How do you solve a problem like Gerd Müller?

muller vogts

1973 was a momentous year: we joined the EU and (more importantly) I took my O-levels.  Due to EU legislation these are now called GCSEs.

The day I got my results has been recorded before:

To celebrate this grand union, the three new entrants, Great Britain, Ireland and Denmark played football against the six existing member states: Belgium, France, Italy, Luxembourg, the Netherlands and Germany (well, the bit of Germany not run by the Stasi). The game was held at Wembley; with the West Germans insisting no Russian ran the line.  For the Six (as they were known) there were many players you’d have had in your team up the common – Beckenbauer, Netzer, Gerd Müller and the Dutch player, Neeskens.  The Three had Arsenal, England and Ford Open Prison right back, Peter Storey.

It was fantastic seeing these great players from differing nations playing for two super teams. Of course, we have this today: it is called the Champion’s League. In 1973 this was a massive novelty as we celebrated joining the Common Market.

The year before we’d been celebrating the onset of the three-day week and my school had merged with the school across the rugby field and imaginatively called Bec-Hillcroft before they discovered Ernest Bevin once shopped at Tooting Broadway Market.

I was taken out two-thirds through my 4th year at Bec and sent to Emanuel.  I passed the entrance interview with the headmaster, not because of my academic prowess (I defy anyone who went to Bec to have had as much red biro strewn over their homework) but because the head was drunk and I could successfully juggle three empty bottles of Gordon’s Gin.

Whilst this move in theory was sensible, in practice it was a disaster. What my dad and I had underestimated was the different syllabuses between the two schools.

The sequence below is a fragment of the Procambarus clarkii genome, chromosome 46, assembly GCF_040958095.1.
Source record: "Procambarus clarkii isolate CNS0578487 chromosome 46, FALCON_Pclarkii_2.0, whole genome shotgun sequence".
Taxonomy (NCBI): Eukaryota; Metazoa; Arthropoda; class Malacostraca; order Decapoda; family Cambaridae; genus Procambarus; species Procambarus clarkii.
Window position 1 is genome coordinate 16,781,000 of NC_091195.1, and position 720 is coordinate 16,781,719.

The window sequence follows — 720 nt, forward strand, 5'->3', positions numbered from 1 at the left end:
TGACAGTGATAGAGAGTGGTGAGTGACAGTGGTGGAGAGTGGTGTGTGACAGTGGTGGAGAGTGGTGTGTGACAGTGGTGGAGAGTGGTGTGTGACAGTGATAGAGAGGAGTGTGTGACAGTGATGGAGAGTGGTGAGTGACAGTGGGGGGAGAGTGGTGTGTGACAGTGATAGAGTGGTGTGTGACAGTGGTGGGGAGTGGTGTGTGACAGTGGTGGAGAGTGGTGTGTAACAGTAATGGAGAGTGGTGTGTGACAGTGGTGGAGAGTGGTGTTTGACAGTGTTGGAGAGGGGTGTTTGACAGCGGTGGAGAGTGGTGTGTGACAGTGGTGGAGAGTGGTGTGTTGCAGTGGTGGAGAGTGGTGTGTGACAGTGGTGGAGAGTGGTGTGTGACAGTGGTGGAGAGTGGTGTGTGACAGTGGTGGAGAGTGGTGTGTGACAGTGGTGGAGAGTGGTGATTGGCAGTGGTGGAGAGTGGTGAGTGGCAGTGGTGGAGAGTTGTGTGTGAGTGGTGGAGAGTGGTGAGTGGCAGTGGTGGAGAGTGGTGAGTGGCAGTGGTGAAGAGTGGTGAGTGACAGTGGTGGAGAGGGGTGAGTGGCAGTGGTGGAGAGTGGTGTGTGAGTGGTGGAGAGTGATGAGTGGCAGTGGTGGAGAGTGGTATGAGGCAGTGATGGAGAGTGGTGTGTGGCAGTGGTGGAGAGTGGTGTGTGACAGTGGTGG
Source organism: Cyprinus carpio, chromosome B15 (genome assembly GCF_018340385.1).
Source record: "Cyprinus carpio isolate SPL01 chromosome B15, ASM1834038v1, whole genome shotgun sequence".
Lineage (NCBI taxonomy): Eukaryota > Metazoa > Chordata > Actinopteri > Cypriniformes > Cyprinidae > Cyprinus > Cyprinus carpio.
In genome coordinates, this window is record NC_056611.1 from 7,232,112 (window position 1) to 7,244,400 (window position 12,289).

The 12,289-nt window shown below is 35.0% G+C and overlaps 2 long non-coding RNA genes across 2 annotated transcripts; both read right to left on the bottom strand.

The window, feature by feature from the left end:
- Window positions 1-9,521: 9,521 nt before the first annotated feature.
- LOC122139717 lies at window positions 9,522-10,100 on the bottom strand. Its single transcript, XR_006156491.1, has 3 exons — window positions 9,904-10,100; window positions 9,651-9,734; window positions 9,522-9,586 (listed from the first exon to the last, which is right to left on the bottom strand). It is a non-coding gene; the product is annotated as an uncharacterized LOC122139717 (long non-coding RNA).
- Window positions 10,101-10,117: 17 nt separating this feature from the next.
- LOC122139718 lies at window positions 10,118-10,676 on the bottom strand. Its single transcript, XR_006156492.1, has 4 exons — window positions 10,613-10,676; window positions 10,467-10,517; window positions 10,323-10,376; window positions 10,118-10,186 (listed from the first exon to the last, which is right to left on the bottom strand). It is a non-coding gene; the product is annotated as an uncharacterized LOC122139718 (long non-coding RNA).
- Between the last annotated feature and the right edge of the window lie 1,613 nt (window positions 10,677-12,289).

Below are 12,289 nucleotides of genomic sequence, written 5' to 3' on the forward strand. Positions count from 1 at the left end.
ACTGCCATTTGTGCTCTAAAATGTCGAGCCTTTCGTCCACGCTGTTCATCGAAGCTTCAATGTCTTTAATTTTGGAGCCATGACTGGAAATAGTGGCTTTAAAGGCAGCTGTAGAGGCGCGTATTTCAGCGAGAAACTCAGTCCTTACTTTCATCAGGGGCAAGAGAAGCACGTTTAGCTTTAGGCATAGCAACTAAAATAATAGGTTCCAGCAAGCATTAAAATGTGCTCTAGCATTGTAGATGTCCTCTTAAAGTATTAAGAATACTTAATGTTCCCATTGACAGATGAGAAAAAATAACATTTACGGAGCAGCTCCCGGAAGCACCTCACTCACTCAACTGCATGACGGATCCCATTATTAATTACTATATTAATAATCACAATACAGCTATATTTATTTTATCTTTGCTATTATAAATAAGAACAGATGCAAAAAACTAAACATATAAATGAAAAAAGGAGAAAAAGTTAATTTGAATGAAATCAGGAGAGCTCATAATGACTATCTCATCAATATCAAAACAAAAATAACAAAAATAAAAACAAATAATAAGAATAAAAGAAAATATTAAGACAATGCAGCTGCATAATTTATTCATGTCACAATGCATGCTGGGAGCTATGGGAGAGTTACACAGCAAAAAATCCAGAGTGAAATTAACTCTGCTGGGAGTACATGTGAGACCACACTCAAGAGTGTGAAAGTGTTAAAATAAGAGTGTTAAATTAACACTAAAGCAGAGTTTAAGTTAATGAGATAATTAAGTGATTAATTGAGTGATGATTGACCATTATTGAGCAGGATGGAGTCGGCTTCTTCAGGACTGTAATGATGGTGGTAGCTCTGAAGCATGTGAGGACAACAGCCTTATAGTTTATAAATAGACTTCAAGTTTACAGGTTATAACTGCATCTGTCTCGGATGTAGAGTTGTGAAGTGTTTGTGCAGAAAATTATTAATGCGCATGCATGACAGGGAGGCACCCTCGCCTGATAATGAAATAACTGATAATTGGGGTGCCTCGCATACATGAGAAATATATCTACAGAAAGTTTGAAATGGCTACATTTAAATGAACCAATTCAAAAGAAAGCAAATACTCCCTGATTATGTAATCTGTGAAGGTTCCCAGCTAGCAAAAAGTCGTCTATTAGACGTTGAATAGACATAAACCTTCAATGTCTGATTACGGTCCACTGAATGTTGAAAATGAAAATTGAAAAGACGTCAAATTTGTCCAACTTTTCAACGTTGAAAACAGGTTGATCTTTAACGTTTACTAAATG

Having learned every nook, cranny and ox-bow lake along the Rhine Rift Valley, I soon discovered my newly-acquainted fourth-form classmates had been learning about northern America. I knew about Essen, they knew about Eskimos.

I knew every (bloody) word of Pygmalion while my fellow English Lit pupils pranced about the Quad (that’s what they called the playground at Emanuel) pretending they were Lady Macbeth; some of them were quite realistic as they were going through puberty and you never quite knew which octave they’d speak in. Some were handy with a dagger too.

Having done special music at Bec and could hum most of the overture to Weber’s Der Freischutz, my fellow musicians at Emanuel knew every single line to Britten’s A Ceremony of Carols.  I was 121 years behind!

I never bothered with science at Emanuel as giving the answer of “is it a little pip?” to the question “what is a pipette” during my first chemistry lesson, I was destined never to tamper with a Bunsen Burner ever again.

During the exams themselves I remember spending as little time possible in the hall which doubled as the exam room at Emanuel; Ileft most exams after 30 minutes.

I do remember being asked for Music O-level to write a short biography of Federic Chopin. Having swapped schools I was blissfully unaware of him and knew more about Peter Storey.  I liked to think, if he hadn’t got involved with fraud after finishing his football career, he may have written polonaises, etudes of even a three-year (rather than minute) waltz?

So, as we are about to countdown to leave the Common Market we joined in 1973, I’ve no regrets I never continued French O-level at Emanuel.  In two years’ time, if I travel to France, I shall simply speak slower and louder.

So long, farewell, auf Wiedersehen, adieu, as Baron von Trapp, who came on as a substitute for Berti Vogts in that 1973 Three vs Six game, would have said.

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